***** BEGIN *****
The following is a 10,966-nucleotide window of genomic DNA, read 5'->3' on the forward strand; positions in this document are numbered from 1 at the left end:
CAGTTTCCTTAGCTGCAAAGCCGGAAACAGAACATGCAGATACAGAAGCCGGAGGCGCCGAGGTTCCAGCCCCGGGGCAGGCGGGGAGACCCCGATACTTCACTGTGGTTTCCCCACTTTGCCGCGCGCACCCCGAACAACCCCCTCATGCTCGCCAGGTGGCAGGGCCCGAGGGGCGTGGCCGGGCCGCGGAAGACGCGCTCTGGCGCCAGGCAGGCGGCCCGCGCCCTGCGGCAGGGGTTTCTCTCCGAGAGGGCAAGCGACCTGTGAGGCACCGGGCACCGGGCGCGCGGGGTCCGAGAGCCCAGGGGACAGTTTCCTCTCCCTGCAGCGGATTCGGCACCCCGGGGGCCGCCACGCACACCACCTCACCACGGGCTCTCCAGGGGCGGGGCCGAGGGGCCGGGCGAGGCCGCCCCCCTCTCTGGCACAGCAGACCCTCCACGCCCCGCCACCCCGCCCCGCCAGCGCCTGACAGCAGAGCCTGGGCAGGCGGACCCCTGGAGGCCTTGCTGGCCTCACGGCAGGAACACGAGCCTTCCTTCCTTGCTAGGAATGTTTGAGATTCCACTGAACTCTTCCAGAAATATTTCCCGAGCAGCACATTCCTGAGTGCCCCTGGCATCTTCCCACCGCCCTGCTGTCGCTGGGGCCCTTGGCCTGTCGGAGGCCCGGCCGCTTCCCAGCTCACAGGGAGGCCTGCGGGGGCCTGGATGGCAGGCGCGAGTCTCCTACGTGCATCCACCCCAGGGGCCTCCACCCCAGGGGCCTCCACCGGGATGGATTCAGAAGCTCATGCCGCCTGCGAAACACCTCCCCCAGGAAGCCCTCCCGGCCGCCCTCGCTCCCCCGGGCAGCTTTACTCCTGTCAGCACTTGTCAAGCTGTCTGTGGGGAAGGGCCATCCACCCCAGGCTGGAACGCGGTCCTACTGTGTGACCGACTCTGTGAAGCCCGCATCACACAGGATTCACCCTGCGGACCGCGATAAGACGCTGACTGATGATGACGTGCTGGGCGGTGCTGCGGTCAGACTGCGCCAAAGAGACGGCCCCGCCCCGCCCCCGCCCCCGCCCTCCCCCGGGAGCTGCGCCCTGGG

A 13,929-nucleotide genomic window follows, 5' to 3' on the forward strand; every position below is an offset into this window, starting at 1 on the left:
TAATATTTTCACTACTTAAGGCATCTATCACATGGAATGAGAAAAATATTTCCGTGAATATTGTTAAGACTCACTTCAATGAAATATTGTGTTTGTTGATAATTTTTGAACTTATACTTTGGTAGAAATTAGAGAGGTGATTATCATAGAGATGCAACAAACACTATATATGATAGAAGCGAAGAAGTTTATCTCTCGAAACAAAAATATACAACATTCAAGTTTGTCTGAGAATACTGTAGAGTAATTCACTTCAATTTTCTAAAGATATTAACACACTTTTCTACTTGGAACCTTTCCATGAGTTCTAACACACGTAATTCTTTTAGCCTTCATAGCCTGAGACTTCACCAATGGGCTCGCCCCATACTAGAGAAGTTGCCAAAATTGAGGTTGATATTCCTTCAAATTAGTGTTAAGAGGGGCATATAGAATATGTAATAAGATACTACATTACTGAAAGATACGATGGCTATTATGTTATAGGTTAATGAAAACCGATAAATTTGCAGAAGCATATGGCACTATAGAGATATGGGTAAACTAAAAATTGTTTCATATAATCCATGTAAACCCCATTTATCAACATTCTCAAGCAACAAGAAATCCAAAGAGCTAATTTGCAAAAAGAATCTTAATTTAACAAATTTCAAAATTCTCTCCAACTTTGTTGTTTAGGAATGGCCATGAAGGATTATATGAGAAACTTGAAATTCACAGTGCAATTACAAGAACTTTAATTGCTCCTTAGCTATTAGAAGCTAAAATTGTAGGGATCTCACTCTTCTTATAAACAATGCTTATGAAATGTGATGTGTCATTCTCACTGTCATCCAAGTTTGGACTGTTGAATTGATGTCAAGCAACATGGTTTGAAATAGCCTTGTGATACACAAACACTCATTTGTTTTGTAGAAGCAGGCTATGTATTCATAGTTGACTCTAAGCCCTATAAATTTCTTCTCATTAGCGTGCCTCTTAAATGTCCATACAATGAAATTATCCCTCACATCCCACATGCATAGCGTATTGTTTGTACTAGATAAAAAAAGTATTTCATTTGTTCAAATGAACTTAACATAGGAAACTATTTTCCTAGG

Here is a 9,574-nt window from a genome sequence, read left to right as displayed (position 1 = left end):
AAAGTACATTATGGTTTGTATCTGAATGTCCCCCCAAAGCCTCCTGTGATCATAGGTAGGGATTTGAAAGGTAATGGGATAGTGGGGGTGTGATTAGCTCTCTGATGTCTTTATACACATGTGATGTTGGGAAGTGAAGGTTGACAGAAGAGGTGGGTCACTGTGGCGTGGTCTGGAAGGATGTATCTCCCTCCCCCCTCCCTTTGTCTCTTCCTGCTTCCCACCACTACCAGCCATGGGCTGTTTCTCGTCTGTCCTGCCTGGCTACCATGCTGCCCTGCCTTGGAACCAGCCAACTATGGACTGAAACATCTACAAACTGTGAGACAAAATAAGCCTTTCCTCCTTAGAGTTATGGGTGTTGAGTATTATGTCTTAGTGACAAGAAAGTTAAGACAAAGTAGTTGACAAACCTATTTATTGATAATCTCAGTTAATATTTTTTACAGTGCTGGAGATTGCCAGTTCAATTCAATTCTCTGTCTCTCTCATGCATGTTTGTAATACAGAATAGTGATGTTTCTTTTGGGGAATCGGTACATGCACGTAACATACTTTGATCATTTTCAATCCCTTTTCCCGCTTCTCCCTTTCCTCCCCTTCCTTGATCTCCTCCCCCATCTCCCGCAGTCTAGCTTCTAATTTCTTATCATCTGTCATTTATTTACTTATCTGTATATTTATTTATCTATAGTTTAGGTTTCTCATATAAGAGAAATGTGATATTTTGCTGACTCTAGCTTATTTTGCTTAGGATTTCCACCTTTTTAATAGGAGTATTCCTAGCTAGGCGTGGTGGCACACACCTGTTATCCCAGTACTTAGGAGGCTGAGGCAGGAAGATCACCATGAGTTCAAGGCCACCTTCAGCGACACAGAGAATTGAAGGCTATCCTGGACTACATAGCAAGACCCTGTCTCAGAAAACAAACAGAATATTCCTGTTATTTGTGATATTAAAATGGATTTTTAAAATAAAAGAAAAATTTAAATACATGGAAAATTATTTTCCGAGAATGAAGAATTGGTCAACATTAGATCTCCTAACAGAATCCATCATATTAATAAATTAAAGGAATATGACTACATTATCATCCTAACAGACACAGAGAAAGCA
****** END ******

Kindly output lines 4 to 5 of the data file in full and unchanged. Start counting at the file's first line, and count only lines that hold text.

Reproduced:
TAATATTTTCACTACTTAAGGCATCTATCACATGGAATGAGAAAAATATTTCCGTGAATATTGTTAAGACTCACTTCAATGAAATATTGTGTTTGTTGATAATTTTTGAACTTATACTTTGGTAGAAATTAGAGAGGTGATTATCATAGAGATGCAACAAACACTATATATGATAGAAGCGAAGAAGTTTATCTCTCGAAACAAAAATATACAACATTCAAGTTTGTCTGAGAATACTGTAGAGTAATTCACTTCAATTTTCTAAAGATATTAACACACTTTTCTACTTGGAACCTTTCCATGAGTTCTAACACACGTAATTCTTTTAGCCTTCATAGCCTGAGACTTCACCAATGGGCTCGCCCCATACTAGAGAAGTTGCCAAAATTGAGGTTGATATTCCTTCAAATTAGTGTTAAGAGGGGCATATAGAATATGTAATAAGATACTACATTACTGAAAGATACGATGGCTATTATGTTATAGGTTAATGAAAACCGATAAATTTGCAGAAGCATATGGCACTATAGAGATATGGGTAAACTAAAAATTGTTTCATATAATCCATGTAAACCCCATTTATCAACATTCTCAAGCAACAAGAAATCCAAAGAGCTAATTTGCAAAAAGAATCTTAATTTAACAAATTTCAAAATTCTCTCCAACTTTGTTGTTTAGGAATGGCCATGAAGGATTATATGAGAAACTTGAAATTCACAGTGCAATTACAAGAACTTTAATTGCTCCTTAGCTATTAGAAGCTAAAATTGTAGGGATCTCACTCTTCTTATAAACAATGCTTATGAAATGTGATGTGTCATTCTCACTGTCATCCAAGTTTGGACTGTTGAATTGATGTCAAGCAACATGGTTTGAAATAGCCTTGTGATACACAAACACTCATTTGTTTTGTAGAAGCAGGCTATGTATTCATAGTTGACTCTAAGCCCTATAAATTTCTTCTCATTAGCGTGCCTCTTAAATGTCCATACAATGAAATTATCCCTCACATCCCACATGCATAGCGTATTGTTTGTACTAGATAAAAAAAGTATTTCATTTGTTCAAATGAACTTAACATAGGAAACTATTTTCCTAGG

Here is a 9,574-nt window from a genome sequence, read left to right as displayed (position 1 = left end):